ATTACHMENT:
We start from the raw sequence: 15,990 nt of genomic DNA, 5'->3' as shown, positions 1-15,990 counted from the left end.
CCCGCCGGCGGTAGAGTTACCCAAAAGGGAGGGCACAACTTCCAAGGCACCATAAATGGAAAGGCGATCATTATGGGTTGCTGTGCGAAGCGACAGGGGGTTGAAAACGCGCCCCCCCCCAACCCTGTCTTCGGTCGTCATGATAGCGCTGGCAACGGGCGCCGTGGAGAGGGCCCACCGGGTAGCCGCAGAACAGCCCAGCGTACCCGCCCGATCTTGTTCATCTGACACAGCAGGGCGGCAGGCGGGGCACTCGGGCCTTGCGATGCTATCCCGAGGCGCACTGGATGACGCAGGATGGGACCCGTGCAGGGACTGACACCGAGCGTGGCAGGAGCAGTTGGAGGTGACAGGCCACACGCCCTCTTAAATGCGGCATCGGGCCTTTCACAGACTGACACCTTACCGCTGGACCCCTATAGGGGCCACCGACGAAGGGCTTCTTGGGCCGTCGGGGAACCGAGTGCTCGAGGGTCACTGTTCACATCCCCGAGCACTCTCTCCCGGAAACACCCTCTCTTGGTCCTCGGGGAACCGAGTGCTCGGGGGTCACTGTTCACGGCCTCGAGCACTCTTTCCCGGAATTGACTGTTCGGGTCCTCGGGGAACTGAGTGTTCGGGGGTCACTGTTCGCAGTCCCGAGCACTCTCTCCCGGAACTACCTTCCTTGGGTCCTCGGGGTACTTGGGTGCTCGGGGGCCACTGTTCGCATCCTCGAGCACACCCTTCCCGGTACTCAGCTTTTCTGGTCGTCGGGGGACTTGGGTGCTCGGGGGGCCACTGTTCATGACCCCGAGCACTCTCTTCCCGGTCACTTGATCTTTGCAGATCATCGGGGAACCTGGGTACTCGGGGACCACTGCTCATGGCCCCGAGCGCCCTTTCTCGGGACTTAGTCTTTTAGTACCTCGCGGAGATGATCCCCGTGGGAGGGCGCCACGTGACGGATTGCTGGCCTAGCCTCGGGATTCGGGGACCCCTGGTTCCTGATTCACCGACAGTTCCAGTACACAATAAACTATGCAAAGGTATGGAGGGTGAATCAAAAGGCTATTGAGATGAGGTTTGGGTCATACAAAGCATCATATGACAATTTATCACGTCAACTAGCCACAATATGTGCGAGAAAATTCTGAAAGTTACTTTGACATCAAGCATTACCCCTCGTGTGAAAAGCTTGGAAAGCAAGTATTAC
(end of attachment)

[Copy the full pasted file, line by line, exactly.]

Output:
We start from the raw sequence: 15,990 nt of genomic DNA, 5'->3' as shown, positions 1-15,990 counted from the left end.
CCCGCCGGCGGTAGAGTTACCCAAAAGGGAGGGCACAACTTCCAAGGCACCATAAATGGAAAGGCGATCATTATGGGTTGCTGTGCGAAGCGACAGGGGGTTGAAAACGCGCCCCCCCCCAACCCTGTCTTCGGTCGTCATGATAGCGCTGGCAACGGGCGCCGTGGAGAGGGCCCACCGGGTAGCCGCAGAACAGCCCAGCGTACCCGCCCGATCTTGTTCATCTGACACAGCAGGGCGGCAGGCGGGGCACTCGGGCCTTGCGATGCTATCCCGAGGCGCACTGGATGACGCAGGATGGGACCCGTGCAGGGACTGACACCGAGCGTGGCAGGAGCAGTTGGAGGTGACAGGCCACACGCCCTCTTAAATGCGGCATCGGGCCTTTCACAGACTGACACCTTACCGCTGGACCCCTATAGGGGCCACCGACGAAGGGCTTCTTGGGCCGTCGGGGAACCGAGTGCTCGAGGGTCACTGTTCACATCCCCGAGCACTCTCTCCCGGAAACACCCTCTCTTGGTCCTCGGGGAACCGAGTGCTCGGGGGTCACTGTTCACGGCCTCGAGCACTCTTTCCCGGAATTGACTGTTCGGGTCCTCGGGGAACTGAGTGTTCGGGGGTCACTGTTCGCAGTCCCGAGCACTCTCTCCCGGAACTACCTTCCTTGGGTCCTCGGGGTACTTGGGTGCTCGGGGGCCACTGTTCGCATCCTCGAGCACACCCTTCCCGGTACTCAGCTTTTCTGGTCGTCGGGGGACTTGGGTGCTCGGGGGGCCACTGTTCATGACCCCGAGCACTCTCTTCCCGGTCACTTGATCTTTGCAGATCATCGGGGAACCTGGGTACTCGGGGACCACTGCTCATGGCCCCGAGCGCCCTTTCTCGGGACTTAGTCTTTTAGTACCTCGCGGAGATGATCCCCGTGGGAGGGCGCCACGTGACGGATTGCTGGCCTAGCCTCGGGATTCGGGGACCCCTGGTTCCTGATTCACCGACAGTTCCAGTACACAATAAACTATGCAAAGGTATGGAGGGTGAATCAAAAGGCTATTGAGATGAGGTTTGGGTCATACAAAGCATCATATGACAATTTATCACGTCAACTAGCCACAATATGTGCGAGAAAATTCTGAAAGTTACTTTGACATCAAGCATTACCCCTCGTGTGAAAAGCTTGGAAAGCAAGTATTAC